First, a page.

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If, like most of us, you’re a sucker for a great lead paragraph, check out this Forbes article on hotdesking. I’ll wait.

OK, you’re back? Despite the fun opening, espousing the idea of introducing hotdesking if “you hate your company, its employees and the shareholders,” I think a lot of what this author says in the article is way off base. For example, he argues that if you’re in a hotdesking situation, it becomes impossible to find people with expertise you may need, because they’re not all physically located together, presumably in a departmental space with a shingle hanging from the ceiling or a wall near the entry to the space. That’s crazy. How many sizable companies have everyone from every department sitting together, in the same building as all the other people who may need them?

Enterprises today are distributed, even if individual workers are all required to go into an office somewhere. Finance is in the San Francisco office, HR may be in Denver, and so on. If you need help with these things, you IM or Slack or whatever. It’s too bad this author seems to have an idealized notion that people sitting together with others in their department is the only or best way to organize things. It may be; but there’s an abundance of virtual teams in corporate America that work great together.

The reason why this overkill of hotdesk-bashing is unfortunate, is because the author starts out making a really great point. His first and most convincing point about hotdesking? “It sends the message that employees don’t matter.”

He writes: “Employers frequently say their employees are their biggest asset. But when the company can’t even be bothered to let you have a permanent desk, then the opposite message is sent. Put another way; hot desks mean you don’t matter to the company.”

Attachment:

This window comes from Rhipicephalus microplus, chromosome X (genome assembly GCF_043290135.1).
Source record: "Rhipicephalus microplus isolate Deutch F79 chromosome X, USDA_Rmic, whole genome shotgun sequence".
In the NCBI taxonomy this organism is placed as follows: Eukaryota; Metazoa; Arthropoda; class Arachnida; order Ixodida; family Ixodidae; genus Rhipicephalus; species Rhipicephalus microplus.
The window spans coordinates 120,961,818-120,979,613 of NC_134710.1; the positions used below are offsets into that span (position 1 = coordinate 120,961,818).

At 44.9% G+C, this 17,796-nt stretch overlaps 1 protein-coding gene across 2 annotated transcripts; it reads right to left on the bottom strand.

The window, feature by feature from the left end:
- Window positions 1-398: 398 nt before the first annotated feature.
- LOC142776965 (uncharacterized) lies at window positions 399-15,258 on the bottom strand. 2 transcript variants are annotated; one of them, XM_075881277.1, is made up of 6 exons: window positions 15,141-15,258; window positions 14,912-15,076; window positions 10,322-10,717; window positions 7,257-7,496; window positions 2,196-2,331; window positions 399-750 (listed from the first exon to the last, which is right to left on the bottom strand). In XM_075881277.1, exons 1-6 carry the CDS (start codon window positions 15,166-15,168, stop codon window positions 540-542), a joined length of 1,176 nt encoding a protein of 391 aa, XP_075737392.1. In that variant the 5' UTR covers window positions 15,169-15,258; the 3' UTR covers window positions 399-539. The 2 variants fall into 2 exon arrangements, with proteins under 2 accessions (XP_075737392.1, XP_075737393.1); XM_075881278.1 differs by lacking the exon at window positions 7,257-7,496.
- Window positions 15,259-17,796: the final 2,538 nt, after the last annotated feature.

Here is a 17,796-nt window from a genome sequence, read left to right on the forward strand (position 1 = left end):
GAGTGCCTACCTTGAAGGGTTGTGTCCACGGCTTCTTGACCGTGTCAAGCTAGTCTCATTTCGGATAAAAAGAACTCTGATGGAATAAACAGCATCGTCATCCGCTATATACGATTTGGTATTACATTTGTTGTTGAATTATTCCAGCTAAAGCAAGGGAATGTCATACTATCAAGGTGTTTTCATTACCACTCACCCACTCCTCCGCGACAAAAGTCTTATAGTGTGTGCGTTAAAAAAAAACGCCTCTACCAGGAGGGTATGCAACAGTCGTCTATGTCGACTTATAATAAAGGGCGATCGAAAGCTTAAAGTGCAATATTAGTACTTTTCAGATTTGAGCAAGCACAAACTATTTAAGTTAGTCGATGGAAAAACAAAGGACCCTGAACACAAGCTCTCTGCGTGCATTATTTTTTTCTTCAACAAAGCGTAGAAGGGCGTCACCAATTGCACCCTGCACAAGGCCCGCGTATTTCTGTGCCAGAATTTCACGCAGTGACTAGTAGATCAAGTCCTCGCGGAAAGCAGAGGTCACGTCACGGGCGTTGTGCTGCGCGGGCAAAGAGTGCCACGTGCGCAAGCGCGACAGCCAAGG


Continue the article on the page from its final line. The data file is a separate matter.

I have to say he’s right about that. I’ve made a point, whenever I encounter people who work in hotdesked offices, of asking them what they think about it. I have never once received even a slightly positive response. Maybe there are people out there who like or at least are indifferent to hotdesking, but they are hard to find.

And I think the reason why people hate hotdesking so much is not just because you don’t get your own special little place to call home while you’re at work. It’s because of the chaos hotdesking can create. Most people want to have a feeling of stability and consistency about their job, which is hard when every day is a new adventure in just finding a place to sit down. The signal that sends from above is: In spite of all this other stuff we say we’re doing for you, we don’t really care if we wind up making it harder for you just to settle in and get work done.

I’ve been a bit more sympathetic to hotdesking in the past, but I’m starting to think maybe I’m just the oddball here. In theory I still don’t think I’d have a problem working in different parts of an office each day; I tend to be a restless and fidgety worker. So I don’t think I’d mind the changing desks part, but I wouldn’t want it turning into a whole thing every day.

I still think hotdesking ought to be an acceptable condition for people who mostly work remotely—and this is an exception that our Forbes author also allows. And maybe someday when the generational turnover is farther along, and employers have figured out more nuanced ways to implement the system, hotdesking will be more viable. But for now, everyone seems to hate it, and I can understand why.

Eric Krapf
GM & Program Co-Chair WorkSpace Connect & Enterprise Connect
Publisher, No Jitter

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